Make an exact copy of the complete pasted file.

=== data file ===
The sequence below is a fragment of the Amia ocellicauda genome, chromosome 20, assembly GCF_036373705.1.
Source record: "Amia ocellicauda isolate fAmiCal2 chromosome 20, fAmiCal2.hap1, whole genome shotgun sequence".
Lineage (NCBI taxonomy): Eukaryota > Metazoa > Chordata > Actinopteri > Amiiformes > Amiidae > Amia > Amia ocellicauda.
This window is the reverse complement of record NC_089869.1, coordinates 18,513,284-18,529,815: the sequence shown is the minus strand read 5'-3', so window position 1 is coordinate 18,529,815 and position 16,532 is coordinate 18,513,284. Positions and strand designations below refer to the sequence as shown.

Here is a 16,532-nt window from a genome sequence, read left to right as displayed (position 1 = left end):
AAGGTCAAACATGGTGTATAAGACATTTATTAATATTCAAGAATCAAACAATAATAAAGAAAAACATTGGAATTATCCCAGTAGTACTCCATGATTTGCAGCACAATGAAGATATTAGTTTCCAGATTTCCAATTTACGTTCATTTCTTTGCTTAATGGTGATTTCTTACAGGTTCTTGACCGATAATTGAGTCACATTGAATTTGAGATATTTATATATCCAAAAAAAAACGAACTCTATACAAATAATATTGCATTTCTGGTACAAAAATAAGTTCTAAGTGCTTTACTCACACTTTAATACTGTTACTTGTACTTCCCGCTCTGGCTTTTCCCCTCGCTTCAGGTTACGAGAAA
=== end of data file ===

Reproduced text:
The sequence below is a fragment of the Amia ocellicauda genome, chromosome 20, assembly GCF_036373705.1.
Source record: "Amia ocellicauda isolate fAmiCal2 chromosome 20, fAmiCal2.hap1, whole genome shotgun sequence".
Lineage (NCBI taxonomy): Eukaryota > Metazoa > Chordata > Actinopteri > Amiiformes > Amiidae > Amia > Amia ocellicauda.
This window is the reverse complement of record NC_089869.1, coordinates 18,513,284-18,529,815: the sequence shown is the minus strand read 5'-3', so window position 1 is coordinate 18,529,815 and position 16,532 is coordinate 18,513,284. Positions and strand designations below refer to the sequence as shown.

Here is a 16,532-nt window from a genome sequence, read left to right as displayed (position 1 = left end):
AAGGTCAAACATGGTGTATAAGACATTTATTAATATTCAAGAATCAAACAATAATAAAGAAAAACATTGGAATTATCCCAGTAGTACTCCATGATTTGCAGCACAATGAAGATATTAGTTTCCAGATTTCCAATTTACGTTCATTTCTTTGCTTAATGGTGATTTCTTACAGGTTCTTGACCGATAATTGAGTCACATTGAATTTGAGATATTTATATATCCAAAAAAAAACGAACTCTATACAAATAATATTGCATTTCTGGTACAAAAATAAGTTCTAAGTGCTTTACTCACACTTTAATACTGTTACTTGTACTTCCCGCTCTGGCTTTTCCCCTCGCTTCAGGTTACGAGAAA